Can California Regulations Fix Medical Provider Directory Accuracy?

 medical provider directory accuracy

Brian Hoyt

Provider directories—in which insurance plans publish information about the healthcare practitioners in their networks—are taxing for everyone. 

Insurers fret about compliance with regulatory requirements, which has turned into a multimillion-dollar liability for some of the nation’s biggest health plans. Doctors and hospitals field frequent faxes and phone calls from insurers seeking to verify directory information. And consumers find that the accuracy of directories often leaves much to be desired. 

Now California is attempting to attack the problem by pairing the Golden State’s most dependable weapon—regulatory muscle—with clever technology. We would do well to pay attention given California’s history of leadership on consumer issues. From automobile mileage standards to medical marijuana, California has time and again set the pace for the country.

For insurers, the directories pose a daunting logistical challenge. With tens of thousands of providers practicing myriad specialties in offices across any given state, insurers often deploy a small army to keep directories current, in both online and (mandated) hard copy formats. Directories are subject to a variety of federal and state regulations, as are provider networks, which must be sufficiently robust to meet the medical needs of patients in each geographic area. And when regulators crack down, the plaintiffs’ bar typically follows, resulting in enormous restitution payments for consumers who unwittingly paid out-of-network charges for providers that were mistakenly listed in directories.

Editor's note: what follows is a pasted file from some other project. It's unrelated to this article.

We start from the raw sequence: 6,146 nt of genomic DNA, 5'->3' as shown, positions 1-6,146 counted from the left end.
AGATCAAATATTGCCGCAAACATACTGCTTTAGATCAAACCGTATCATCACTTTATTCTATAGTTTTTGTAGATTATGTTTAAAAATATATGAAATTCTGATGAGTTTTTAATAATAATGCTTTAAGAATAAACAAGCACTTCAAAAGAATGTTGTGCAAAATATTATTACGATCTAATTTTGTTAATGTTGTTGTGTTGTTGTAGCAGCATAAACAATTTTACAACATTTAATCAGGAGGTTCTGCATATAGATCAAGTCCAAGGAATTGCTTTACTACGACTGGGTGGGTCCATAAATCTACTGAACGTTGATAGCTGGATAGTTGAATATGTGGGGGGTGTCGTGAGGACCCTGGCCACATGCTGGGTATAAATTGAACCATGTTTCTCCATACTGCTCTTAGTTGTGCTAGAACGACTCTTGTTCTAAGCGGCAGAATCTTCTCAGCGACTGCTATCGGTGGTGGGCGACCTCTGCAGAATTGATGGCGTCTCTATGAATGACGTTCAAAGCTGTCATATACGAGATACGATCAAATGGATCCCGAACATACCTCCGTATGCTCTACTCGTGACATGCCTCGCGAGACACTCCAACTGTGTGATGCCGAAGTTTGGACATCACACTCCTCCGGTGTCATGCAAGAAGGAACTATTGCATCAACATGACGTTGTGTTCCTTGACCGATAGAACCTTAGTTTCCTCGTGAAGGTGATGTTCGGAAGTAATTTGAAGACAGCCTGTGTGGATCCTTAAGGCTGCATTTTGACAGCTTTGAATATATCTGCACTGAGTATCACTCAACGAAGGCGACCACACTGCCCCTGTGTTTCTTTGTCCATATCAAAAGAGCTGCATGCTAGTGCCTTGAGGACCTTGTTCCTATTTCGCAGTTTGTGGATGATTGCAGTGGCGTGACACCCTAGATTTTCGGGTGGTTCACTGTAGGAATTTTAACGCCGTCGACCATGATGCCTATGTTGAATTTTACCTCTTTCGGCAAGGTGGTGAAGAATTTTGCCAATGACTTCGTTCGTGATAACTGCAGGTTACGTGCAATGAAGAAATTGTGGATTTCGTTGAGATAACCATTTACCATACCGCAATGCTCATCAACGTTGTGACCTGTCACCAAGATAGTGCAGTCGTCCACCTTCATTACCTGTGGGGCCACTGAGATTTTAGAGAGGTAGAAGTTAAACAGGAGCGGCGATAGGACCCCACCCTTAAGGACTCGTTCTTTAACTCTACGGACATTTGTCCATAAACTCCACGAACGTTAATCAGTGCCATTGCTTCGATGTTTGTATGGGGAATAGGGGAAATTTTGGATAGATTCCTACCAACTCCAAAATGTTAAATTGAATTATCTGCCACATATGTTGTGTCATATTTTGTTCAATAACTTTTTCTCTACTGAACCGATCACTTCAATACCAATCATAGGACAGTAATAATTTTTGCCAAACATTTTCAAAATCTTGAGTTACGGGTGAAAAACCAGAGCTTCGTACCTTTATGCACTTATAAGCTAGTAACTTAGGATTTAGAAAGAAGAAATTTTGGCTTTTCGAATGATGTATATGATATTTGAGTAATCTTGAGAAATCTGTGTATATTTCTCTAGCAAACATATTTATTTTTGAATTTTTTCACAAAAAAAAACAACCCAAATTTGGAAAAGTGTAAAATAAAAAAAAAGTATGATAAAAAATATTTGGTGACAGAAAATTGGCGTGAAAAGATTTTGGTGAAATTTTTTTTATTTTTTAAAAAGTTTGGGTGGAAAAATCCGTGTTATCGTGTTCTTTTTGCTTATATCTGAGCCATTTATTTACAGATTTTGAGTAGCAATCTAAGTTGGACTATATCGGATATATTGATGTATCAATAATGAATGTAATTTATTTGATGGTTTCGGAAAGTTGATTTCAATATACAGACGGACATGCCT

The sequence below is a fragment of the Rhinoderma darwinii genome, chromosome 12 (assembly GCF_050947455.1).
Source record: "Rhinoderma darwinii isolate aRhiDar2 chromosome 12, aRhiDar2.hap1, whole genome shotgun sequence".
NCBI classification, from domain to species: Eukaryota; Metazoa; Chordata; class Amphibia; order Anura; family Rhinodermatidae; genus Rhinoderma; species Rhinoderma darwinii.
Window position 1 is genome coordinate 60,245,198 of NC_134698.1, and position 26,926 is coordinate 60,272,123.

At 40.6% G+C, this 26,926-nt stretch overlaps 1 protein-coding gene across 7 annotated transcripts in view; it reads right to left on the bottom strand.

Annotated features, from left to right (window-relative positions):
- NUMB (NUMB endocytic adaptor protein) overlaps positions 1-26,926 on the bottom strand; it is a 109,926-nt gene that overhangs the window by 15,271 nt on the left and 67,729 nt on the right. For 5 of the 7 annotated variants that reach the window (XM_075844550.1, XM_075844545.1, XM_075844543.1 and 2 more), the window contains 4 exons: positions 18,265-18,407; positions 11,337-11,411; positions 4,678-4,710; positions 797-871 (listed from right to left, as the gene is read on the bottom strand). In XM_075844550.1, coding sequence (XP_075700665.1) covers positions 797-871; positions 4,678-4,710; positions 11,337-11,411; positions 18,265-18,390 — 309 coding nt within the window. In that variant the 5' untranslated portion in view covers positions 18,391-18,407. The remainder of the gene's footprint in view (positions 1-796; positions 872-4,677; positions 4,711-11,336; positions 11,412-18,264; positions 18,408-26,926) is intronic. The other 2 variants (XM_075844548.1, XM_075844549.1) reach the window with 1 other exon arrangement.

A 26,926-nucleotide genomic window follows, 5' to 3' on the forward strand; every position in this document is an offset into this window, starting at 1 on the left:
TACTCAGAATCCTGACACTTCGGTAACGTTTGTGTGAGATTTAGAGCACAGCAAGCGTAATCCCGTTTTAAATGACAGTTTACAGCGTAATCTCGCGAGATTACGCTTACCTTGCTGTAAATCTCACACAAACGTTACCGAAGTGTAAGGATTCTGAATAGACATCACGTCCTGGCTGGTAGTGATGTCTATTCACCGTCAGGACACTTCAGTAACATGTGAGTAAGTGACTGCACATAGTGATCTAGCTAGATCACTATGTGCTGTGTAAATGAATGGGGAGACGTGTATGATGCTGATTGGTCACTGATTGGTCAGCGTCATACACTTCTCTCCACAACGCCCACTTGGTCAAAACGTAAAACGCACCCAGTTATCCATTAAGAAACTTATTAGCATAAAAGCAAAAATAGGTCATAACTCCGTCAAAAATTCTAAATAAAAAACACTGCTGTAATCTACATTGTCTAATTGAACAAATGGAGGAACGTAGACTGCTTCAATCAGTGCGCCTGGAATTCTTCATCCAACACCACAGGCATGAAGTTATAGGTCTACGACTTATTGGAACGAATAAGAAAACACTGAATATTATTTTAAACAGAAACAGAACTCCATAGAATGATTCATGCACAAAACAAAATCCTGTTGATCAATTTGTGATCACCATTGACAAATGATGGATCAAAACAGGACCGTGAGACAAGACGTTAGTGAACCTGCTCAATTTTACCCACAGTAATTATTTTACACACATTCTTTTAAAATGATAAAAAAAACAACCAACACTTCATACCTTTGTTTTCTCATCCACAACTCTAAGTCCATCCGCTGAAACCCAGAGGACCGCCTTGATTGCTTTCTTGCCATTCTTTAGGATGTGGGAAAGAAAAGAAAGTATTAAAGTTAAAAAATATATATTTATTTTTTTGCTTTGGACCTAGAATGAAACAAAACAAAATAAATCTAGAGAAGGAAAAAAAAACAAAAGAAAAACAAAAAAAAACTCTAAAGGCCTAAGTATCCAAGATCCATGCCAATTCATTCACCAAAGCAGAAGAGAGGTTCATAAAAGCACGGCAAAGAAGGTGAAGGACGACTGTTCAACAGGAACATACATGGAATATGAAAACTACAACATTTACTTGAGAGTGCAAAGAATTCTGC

Consumer (and doctor) frustrations with provider directory accuracy

For their part, providers want to practice medicine. They find it bothersome to constantly update data with the dozen or more health plans they accept. They receive frequent calls and faxes from the plans urging them to confirm their information, yet they are typically under no regulatory pressure to do so. As they say, doctors vote, health plans don’t.

Consumers vote, too, yet their frustrations with provider directories seem endless, stemming from a variety of problems ranging from incorrect contact details to inaccurate specialty information that sends them to the wrong doctor’s office—a potentially serious problem in the event of an urgent health need. Many consumers are also familiar with pricey surprise bills for out-of-network services; these typically occur when providers stop participating in a plan and directories aren’t updated, or when out-of-network practitioners operate in an in-network facility. 

A 2018 survey by the University of Chicago’s NORC research institute found that 57 percent of respondents had been surprised by a medical bill they thought would be covered by their insurance. Eighty-six percent said insurance companies were “very” or “somewhat” responsible for these surprise bills. “People are definitely confused by their insurance and struggle to understand benefit design, what their deductible is or who is going to be in network,” said Caroline Pearson, senior fellow at NORC. 

Tougher California standards impose new provider directory accuracy regulations